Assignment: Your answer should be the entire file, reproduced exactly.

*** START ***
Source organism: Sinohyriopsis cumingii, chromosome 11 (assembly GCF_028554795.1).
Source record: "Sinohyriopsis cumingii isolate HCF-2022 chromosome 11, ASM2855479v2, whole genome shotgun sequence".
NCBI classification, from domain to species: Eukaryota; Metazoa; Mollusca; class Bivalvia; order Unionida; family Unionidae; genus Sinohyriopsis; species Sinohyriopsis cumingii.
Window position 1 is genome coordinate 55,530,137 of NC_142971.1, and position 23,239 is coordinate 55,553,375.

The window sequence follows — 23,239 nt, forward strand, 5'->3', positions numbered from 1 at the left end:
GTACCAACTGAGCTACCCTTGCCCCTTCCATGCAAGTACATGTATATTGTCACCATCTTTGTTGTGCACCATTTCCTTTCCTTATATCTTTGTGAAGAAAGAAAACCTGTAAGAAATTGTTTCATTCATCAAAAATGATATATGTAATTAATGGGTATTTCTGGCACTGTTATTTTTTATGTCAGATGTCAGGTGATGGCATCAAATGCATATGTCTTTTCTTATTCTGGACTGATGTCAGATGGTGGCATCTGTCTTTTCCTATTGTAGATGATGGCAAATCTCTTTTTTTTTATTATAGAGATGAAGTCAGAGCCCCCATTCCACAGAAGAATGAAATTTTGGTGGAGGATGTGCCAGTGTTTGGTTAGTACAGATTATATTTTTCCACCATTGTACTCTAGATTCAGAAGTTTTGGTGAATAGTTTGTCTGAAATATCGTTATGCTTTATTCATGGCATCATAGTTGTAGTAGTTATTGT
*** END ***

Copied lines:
Source organism: Sinohyriopsis cumingii, chromosome 11 (assembly GCF_028554795.1).
Source record: "Sinohyriopsis cumingii isolate HCF-2022 chromosome 11, ASM2855479v2, whole genome shotgun sequence".
NCBI classification, from domain to species: Eukaryota; Metazoa; Mollusca; class Bivalvia; order Unionida; family Unionidae; genus Sinohyriopsis; species Sinohyriopsis cumingii.
Window position 1 is genome coordinate 55,530,137 of NC_142971.1, and position 23,239 is coordinate 55,553,375.

The window sequence follows — 23,239 nt, forward strand, 5'->3', positions numbered from 1 at the left end:
GTACCAACTGAGCTACCCTTGCCCCTTCCATGCAAGTACATGTATATTGTCACCATCTTTGTTGTGCACCATTTCCTTTCCTTATATCTTTGTGAAGAAAGAAAACCTGTAAGAAATTGTTTCATTCATCAAAAATGATATATGTAATTAATGGGTATTTCTGGCACTGTTATTTTTTATGTCAGATGTCAGGTGATGGCATCAAATGCATATGTCTTTTCTTATTCTGGACTGATGTCAGATGGTGGCATCTGTCTTTTCCTATTGTAGATGATGGCAAATCTCTTTTTTTTTATTATAGAGATGAAGTCAGAGCCCCCATTCCACAGAAGAATGAAATTTTGGTGGAGGATGTGCCAGTGTTTGGTTAGTACAGATTATATTTTTCCACCATTGTACTCTAGATTCAGAAGTTTTGGTGAATAGTTTGTCTGAAATATCGTTATGCTTTATTCATGGCATCATAGTTGTAGTAGTTATTGT